Growing-up With Southall From 1904 (Memories of R.J. Meads)


Some Personal Recollections. 

                        I had started courting again. This time the young lady lived in the “Rising Sun” cottages and for three months this meant walking at all times over there to meet her, and walking back home to Cambridge Road after seeing her home. This was a distance of about 2 miles each way, part of which was through Clifford’s rhubarb fields. A footpath used to go from the old “North Star” to the “Rising Sun”, Cranford. It all finished after a good bust up. I called for her but was told she had gone to Heston Fair. In those days this was held on the first of May and in the streets near the church. I found her and did not like what I saw, so that was that. They say love is blind, but looking back now I think I should have had my head examined earlier. 

                        My mate Bob got himself a motor bike, an Enfield, and of course I had to get one. So when a 2  3/4 h.p. belt-drive Douglas came along it was mine for £27. ( I was still making money from gardening ). The 5/- ( 25p ) you paid for a driving licence entitled you to drive any type of vehicle. Now we could show off, and we went to the Isle of Wight over the Easter week-end 1923. There was a nice group of lads and lasses from the works who used to get about together, some pairing off eventually. I myself was doing my best to court a young lady who lived in Marlow Road. With the motor bike things began to go my way. Soon I offered to take her to visit her sister at Reading. So we started off one Sunday morning, but rounding the corner into Cranford Lane I skidded and we both came off. Shaken but not hurt we both carried on, only to run into a thunder storm just before we got to Reading. We arrived soaking wet. After drying out it turned out fine and we enjoyed ourselves and had a safe ride home. But the romance did not blossom.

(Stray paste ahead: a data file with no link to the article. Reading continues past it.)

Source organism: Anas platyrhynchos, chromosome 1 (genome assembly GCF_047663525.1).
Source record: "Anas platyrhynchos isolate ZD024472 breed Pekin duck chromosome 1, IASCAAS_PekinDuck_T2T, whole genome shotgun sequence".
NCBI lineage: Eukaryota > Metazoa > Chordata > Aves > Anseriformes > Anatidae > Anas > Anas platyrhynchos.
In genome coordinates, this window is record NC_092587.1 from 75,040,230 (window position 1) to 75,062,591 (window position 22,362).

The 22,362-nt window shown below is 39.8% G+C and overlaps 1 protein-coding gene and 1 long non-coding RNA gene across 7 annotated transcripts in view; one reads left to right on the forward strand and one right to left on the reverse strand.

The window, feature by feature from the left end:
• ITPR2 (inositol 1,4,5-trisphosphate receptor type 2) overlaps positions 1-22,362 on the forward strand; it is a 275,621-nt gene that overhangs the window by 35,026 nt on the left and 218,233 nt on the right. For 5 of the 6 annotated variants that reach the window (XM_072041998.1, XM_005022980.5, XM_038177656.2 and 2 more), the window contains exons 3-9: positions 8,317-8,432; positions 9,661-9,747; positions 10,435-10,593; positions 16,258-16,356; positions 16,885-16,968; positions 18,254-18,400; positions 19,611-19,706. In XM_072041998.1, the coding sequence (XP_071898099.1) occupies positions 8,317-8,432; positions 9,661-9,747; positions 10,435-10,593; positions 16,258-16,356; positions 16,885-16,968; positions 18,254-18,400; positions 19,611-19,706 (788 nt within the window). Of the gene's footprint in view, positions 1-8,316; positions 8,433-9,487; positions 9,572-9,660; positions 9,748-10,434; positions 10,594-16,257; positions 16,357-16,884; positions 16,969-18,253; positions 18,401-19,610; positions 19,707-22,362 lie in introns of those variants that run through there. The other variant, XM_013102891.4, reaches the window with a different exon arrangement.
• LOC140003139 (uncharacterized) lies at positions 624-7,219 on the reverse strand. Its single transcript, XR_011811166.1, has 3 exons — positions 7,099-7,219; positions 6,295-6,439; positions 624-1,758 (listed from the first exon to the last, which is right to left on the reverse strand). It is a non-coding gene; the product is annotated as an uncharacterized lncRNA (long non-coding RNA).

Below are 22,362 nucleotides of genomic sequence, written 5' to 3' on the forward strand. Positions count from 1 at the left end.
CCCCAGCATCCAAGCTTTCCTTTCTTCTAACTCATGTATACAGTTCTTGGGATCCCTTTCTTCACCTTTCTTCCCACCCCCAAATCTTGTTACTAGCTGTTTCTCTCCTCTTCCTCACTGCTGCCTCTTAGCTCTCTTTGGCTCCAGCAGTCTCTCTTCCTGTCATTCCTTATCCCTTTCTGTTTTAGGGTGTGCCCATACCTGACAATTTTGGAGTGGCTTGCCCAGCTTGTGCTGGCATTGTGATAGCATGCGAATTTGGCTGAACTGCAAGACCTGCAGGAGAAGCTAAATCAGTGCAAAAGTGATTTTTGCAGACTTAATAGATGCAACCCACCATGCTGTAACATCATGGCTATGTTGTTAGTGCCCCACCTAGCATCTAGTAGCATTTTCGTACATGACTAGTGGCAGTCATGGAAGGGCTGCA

My mate Bob and I made good use of our motor bikes, going several times to my friends the Willis family, who had moved to Barnwood from Trowbridge to take charge of the boilers after helping to install them at Barnwood Asylum. His son George, the same age as us, had also got a motor bike so we saw a great deal of the Gloucestershire countryside. One Sunday evening in September we found ourselves at the old Heston Airport and noticed that people were queueing up to take a flight over London lasting ½ hour in a 3-seater biplane, fare 15/- each. Although it took all the money we had with us we made the trip. What a thrill, we went as far as Tower Bridge and back.